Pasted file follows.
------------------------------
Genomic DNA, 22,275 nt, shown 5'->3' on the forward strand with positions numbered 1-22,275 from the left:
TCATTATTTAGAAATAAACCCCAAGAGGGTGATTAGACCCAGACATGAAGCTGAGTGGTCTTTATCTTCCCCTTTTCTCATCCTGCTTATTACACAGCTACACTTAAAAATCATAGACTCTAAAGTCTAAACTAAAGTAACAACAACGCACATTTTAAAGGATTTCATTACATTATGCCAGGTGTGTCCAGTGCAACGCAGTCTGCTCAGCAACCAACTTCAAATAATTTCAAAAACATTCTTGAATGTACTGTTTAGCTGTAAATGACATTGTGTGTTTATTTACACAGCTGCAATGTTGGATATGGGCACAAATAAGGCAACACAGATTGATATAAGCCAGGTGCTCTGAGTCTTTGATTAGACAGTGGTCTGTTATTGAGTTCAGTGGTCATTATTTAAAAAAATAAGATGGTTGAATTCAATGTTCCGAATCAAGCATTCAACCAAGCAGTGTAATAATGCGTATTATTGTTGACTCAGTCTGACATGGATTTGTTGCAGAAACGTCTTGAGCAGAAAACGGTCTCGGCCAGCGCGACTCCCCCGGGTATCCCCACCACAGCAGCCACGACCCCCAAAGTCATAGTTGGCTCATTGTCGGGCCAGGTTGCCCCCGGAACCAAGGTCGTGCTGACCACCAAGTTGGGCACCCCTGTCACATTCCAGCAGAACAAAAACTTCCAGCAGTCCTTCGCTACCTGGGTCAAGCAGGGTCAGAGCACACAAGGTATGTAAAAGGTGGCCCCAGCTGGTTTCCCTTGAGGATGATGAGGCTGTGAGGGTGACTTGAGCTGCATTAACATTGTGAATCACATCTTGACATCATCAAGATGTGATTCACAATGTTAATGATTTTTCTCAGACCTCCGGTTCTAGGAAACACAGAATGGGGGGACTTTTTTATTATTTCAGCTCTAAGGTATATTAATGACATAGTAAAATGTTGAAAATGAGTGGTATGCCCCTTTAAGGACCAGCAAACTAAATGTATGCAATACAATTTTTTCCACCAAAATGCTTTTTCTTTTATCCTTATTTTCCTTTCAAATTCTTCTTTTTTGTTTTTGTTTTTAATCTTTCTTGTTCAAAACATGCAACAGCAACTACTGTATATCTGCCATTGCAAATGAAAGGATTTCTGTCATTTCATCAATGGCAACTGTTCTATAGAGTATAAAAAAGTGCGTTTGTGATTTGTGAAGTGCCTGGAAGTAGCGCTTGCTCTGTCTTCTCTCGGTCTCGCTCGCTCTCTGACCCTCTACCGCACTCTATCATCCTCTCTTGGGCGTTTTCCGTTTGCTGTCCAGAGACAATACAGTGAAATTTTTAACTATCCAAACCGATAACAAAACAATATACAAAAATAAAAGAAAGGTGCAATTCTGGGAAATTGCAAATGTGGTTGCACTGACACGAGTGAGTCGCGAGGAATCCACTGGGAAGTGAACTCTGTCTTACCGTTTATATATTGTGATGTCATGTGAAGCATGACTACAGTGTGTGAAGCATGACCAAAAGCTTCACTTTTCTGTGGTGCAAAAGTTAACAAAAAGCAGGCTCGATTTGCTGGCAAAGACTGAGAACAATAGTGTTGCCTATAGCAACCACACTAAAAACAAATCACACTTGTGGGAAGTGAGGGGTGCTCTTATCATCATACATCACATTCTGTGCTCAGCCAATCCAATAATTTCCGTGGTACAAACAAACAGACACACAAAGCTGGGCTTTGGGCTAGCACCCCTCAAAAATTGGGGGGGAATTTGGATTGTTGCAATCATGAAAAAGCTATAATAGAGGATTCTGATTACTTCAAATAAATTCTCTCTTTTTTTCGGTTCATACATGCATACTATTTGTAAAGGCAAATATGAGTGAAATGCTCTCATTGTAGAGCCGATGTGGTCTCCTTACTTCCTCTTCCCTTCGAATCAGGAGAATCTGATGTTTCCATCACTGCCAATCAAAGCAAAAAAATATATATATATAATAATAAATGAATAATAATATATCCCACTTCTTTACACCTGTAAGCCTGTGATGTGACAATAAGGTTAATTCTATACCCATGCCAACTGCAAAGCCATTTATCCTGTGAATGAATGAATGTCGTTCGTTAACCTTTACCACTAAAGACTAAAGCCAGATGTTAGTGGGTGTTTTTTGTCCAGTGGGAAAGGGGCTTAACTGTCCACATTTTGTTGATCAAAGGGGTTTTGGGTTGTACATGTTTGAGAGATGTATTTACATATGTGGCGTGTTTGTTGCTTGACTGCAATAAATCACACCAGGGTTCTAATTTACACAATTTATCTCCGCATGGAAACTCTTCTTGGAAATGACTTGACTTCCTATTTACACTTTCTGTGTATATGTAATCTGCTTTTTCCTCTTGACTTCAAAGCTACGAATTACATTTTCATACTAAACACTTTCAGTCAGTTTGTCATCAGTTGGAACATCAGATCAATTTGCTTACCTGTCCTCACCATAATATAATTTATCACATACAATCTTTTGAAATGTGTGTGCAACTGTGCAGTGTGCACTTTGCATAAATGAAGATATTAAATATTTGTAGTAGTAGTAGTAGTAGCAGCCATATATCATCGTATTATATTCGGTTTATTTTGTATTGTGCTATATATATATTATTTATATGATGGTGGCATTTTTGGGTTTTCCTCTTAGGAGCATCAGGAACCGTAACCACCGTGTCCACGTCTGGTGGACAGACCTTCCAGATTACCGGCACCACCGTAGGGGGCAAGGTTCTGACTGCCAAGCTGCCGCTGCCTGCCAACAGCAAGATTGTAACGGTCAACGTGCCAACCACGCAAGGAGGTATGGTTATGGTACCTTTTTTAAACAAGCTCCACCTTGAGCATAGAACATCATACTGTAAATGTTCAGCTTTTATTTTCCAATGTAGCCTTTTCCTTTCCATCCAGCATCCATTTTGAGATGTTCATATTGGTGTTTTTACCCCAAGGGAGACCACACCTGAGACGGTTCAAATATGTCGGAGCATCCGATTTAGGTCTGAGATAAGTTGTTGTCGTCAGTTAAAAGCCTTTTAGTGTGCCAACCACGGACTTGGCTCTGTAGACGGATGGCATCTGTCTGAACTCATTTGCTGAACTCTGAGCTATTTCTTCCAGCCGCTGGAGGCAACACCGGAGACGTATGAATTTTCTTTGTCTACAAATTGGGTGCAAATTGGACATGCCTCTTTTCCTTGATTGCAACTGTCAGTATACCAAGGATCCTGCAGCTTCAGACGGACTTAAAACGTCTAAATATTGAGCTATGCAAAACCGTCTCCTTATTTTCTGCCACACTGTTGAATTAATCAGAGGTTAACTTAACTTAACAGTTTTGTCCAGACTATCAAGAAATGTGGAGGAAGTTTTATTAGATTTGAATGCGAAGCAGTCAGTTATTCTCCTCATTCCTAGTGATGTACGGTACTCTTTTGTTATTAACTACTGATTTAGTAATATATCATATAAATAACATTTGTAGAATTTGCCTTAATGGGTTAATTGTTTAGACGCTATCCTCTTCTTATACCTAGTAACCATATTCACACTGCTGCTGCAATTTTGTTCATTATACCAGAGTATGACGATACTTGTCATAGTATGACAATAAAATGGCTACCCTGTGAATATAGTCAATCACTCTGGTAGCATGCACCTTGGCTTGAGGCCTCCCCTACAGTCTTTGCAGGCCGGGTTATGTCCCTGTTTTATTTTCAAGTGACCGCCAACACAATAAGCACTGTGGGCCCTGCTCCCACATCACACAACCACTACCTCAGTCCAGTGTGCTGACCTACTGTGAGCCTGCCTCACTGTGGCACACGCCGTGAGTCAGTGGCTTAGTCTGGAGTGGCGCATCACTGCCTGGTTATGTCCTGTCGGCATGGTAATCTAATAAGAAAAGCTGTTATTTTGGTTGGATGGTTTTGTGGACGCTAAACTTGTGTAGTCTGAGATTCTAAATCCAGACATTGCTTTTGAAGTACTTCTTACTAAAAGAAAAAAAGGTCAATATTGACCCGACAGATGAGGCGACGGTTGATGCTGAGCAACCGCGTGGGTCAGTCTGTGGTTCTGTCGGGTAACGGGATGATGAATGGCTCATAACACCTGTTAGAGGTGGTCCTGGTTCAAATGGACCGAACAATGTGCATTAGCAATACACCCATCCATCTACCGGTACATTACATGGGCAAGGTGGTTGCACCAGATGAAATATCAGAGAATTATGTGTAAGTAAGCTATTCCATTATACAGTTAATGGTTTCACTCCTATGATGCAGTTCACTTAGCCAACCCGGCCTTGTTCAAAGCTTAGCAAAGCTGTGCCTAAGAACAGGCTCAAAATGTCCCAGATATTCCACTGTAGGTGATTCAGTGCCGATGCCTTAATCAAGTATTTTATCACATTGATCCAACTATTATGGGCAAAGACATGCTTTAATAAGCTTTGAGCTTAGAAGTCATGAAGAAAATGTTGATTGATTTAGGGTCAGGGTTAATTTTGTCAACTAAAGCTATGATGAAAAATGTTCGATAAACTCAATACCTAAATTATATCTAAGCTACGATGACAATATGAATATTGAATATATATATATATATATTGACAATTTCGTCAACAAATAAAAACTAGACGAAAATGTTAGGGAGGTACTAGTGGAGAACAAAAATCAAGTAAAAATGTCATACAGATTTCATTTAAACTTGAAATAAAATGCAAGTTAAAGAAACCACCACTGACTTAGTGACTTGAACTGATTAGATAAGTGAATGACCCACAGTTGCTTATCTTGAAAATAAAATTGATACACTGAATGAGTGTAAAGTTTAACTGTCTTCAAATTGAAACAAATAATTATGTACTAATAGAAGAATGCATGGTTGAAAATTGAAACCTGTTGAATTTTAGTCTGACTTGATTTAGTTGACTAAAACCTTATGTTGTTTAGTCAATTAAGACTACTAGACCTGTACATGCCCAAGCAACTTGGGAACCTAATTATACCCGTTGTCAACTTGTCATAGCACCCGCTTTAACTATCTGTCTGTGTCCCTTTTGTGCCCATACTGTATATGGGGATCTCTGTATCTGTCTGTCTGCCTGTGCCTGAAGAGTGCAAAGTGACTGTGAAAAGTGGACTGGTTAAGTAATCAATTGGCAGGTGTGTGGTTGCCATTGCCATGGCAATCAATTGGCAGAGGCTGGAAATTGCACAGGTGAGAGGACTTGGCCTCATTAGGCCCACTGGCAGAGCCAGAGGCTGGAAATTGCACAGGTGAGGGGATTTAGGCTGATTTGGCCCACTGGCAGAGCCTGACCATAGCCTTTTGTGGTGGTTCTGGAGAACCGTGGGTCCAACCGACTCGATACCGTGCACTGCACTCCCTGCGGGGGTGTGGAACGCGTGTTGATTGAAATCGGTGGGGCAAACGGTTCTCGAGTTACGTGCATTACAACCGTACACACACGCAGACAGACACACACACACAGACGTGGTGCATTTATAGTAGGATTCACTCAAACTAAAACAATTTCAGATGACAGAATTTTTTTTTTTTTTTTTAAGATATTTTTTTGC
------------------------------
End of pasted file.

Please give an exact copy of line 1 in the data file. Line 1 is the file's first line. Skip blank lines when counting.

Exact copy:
Genomic DNA, 22,275 nt, shown 5'->3' on the forward strand with positions numbered 1-22,275 from the left: